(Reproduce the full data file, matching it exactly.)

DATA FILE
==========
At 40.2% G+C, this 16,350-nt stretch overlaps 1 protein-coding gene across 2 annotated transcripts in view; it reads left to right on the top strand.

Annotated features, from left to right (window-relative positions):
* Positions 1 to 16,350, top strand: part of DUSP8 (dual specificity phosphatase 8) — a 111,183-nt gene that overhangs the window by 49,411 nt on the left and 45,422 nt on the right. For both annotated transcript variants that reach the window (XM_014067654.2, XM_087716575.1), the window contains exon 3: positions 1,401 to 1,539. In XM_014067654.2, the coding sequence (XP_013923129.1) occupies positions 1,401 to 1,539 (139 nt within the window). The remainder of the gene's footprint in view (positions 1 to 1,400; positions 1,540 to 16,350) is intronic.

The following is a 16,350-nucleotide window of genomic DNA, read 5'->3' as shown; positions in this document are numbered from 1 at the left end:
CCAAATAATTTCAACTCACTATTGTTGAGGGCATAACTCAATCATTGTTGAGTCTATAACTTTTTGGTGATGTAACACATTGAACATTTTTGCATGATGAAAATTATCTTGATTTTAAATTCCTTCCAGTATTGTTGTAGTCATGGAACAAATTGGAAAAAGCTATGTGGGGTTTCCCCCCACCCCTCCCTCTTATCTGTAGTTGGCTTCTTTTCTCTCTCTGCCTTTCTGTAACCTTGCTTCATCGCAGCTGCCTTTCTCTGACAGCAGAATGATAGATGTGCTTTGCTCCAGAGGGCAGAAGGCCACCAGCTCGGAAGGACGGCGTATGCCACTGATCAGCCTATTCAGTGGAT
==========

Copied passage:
At 40.2% G+C, this 16,350-nt stretch overlaps 1 protein-coding gene across 2 annotated transcripts in view; it reads left to right on the top strand.

Annotated features, from left to right (window-relative positions):
* Positions 1 to 16,350, top strand: part of DUSP8 (dual specificity phosphatase 8) — a 111,183-nt gene that overhangs the window by 49,411 nt on the left and 45,422 nt on the right. For both annotated transcript variants that reach the window (XM_014067654.2, XM_087716575.1), the window contains exon 3: positions 1,401 to 1,539. In XM_014067654.2, the coding sequence (XP_013923129.1) occupies positions 1,401 to 1,539 (139 nt within the window). The remainder of the gene's footprint in view (positions 1 to 1,400; positions 1,540 to 16,350) is intronic.

The following is a 16,350-nucleotide window of genomic DNA, read 5'->3' as shown; positions in this document are numbered from 1 at the left end:
CCAAATAATTTCAACTCACTATTGTTGAGGGCATAACTCAATCATTGTTGAGTCTATAACTTTTTGGTGATGTAACACATTGAACATTTTTGCATGATGAAAATTATCTTGATTTTAAATTCCTTCCAGTATTGTTGTAGTCATGGAACAAATTGGAAAAAGCTATGTGGGGTTTCCCCCCACCCCTCCCTCTTATCTGTAGTTGGCTTCTTTTCTCTCTCTGCCTTTCTGTAACCTTGCTTCATCGCAGCTGCCTTTCTCTGACAGCAGAATGATAGATGTGCTTTGCTCCAGAGGGCAGAAGGCCACCAGCTCGGAAGGACGGCGTATGCCACTGATCAGCCTATTCAGTGGAT